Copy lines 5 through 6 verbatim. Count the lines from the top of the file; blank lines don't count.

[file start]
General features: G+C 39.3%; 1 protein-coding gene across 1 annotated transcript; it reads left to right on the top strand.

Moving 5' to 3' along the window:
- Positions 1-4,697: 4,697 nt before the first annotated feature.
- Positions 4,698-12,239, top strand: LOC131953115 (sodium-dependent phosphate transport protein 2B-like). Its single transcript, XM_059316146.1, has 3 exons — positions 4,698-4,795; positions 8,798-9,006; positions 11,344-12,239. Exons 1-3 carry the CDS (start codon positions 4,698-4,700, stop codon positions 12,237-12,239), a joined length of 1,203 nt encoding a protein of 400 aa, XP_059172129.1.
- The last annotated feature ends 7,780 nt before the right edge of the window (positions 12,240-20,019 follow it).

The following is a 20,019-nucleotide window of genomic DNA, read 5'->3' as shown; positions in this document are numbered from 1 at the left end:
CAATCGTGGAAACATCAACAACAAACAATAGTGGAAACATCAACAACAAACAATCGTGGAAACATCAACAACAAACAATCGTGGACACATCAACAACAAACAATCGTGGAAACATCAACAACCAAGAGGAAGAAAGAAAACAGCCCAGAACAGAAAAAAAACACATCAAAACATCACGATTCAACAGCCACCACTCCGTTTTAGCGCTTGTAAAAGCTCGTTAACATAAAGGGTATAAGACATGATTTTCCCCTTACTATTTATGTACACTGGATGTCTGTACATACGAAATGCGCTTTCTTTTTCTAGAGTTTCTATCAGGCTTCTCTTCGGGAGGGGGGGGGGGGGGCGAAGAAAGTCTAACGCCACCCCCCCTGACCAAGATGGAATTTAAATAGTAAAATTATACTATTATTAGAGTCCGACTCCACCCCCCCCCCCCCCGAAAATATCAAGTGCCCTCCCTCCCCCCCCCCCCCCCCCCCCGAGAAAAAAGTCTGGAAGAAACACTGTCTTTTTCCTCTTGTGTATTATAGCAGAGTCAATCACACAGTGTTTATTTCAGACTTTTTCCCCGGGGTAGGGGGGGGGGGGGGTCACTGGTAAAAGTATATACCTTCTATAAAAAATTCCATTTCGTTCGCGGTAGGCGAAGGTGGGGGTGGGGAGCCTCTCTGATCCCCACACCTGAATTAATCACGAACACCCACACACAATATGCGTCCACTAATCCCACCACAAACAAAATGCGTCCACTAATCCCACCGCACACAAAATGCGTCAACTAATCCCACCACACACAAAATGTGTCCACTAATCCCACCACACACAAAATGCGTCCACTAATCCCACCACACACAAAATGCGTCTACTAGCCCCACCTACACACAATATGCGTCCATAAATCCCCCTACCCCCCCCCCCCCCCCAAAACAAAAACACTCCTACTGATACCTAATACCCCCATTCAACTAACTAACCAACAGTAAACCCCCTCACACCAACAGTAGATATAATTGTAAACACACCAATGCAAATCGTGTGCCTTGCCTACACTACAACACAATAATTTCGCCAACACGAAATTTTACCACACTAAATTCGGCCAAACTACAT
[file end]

- The last annotated feature ends 7,780 nt before the right edge of the window (positions 12,240-20,019 follow it).

The following is a 20,019-nucleotide window of genomic DNA, read 5'->3' as shown; positions in this document are numbered from 1 at the left end: